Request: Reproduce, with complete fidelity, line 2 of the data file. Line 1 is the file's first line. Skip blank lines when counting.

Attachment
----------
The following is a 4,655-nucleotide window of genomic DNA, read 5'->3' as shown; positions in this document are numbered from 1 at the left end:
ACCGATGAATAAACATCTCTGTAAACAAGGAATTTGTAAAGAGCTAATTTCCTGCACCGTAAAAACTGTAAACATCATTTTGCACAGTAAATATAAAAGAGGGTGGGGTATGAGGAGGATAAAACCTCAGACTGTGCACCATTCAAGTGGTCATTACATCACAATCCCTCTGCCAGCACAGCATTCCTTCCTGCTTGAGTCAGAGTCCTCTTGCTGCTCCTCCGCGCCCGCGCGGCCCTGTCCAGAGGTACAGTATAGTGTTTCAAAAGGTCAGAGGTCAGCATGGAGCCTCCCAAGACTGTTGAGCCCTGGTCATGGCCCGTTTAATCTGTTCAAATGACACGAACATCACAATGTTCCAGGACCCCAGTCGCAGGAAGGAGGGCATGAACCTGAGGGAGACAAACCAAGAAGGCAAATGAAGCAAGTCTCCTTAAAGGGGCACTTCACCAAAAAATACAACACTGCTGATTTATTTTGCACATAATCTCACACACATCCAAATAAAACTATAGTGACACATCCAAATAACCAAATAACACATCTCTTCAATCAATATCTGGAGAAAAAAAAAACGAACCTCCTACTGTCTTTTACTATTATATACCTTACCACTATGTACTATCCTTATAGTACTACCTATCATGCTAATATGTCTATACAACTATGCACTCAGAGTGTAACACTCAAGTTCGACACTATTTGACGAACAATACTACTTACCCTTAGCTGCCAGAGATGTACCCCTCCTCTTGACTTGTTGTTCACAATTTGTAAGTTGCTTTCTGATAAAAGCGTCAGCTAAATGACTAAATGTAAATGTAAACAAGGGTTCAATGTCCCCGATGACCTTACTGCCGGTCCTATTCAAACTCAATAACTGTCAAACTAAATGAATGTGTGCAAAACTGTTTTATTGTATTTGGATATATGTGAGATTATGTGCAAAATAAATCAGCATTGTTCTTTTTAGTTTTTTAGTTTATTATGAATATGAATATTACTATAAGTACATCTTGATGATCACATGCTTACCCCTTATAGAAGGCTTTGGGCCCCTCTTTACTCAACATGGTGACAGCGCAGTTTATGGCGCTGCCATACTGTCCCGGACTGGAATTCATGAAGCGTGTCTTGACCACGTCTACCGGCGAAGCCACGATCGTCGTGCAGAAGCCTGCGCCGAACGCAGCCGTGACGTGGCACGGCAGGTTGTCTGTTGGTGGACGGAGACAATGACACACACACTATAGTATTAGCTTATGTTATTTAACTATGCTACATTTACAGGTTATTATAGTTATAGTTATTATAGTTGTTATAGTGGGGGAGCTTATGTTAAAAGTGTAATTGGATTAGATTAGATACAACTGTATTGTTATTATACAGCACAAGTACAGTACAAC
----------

ACCGATGAATAAACATCTCTGTAAACAAGGAATTTGTAAAGAGCTAATTTCCTGCACCGTAAAAACTGTAAACATCATTTTGCACAGTAAATATAAAAGAGGGTGGGGTATGAGGAGGATAAAACCTCAGACTGTGCACCATTCAAGTGGTCATTACATCACAATCCCTCTGCCAGCACAGCATTCCTTCCTGCTTGAGTCAGAGTCCTCTTGCTGCTCCTCCGCGCCCGCGCGGCCCTGTCCAGAGGTACAGTATAGTGTTTCAAAAGGTCAGAGGTCAGCATGGAGCCTCCCAAGACTGTTGAGCCCTGGTCATGGCCCGTTTAATCTGTTCAAATGACACGAACATCACAATGTTCCAGGACCCCAGTCGCAGGAAGGAGGGCATGAACCTGAGGGAGACAAACCAAGAAGGCAAATGAAGCAAGTCTCCTTAAAGGGGCACTTCACCAAAAAATACAACACTGCTGATTTATTTTGCACATAATCTCACACACATCCAAATAAAACTATAGTGACACATCCAAATAACCAAATAACACATCTCTTCAATCAATATCTGGAGAAAAAAAAAACGAACCTCCTACTGTCTTTTACTATTATATACCTTACCACTATGTACTATCCTTATAGTACTACCTATCATGCTAATATGTCTATACAACTATGCACTCAGAGTGTAACACTCAAGTTCGACACTATTTGACGAACAATACTACTTACCCTTAGCTGCCAGAGATGTACCCCTCCTCTTGACTTGTTGTTCACAATTTGTAAGTTGCTTTCTGATAAAAGCGTCAGCTAAATGACTAAATGTAAATGTAAACAAGGGTTCAATGTCCCCGATGACCTTACTGCCGGTCCTATTCAAACTCAATAACTGTCAAACTAAATGAATGTGTGCAAAACTGTTTTATTGTATTTGGATATATGTGAGATTATGTGCAAAATAAATCAGCATTGTTCTTTTTAGTTTTTTAGTTTATTATGAATATGAATATTACTATAAGTACATCTTGATGATCACATGCTTACCCCTTATAGAAGGCTTTGGGCCCCTCTTTACTCAACATGGTGACAGCGCAGTTTATGGCGCTGCCATACTGTCCCGGACTGGAATTCATGAAGCGTGTCTTGACCACGTCTACCGGCGAAGCCACGATCGTCGTGCAGAAGCCTGCGCCGAACGCAGCCGTGACGTGGCACGGCAGGTTGTCTGTTGGTGGACGGAGACAATGACACACACACTATAGTATTAGCTTATGTTATTTAACTATGCTACATTTACAGGTTATTATAGTTATAGTTATTATAGTTGTTATAGTGGGGGAGCTTATGTTAAAAGTGTAATTGGATTAGATTAGATACAACTGTATTGTTATTATACAGCACAAGTACAGTACAAC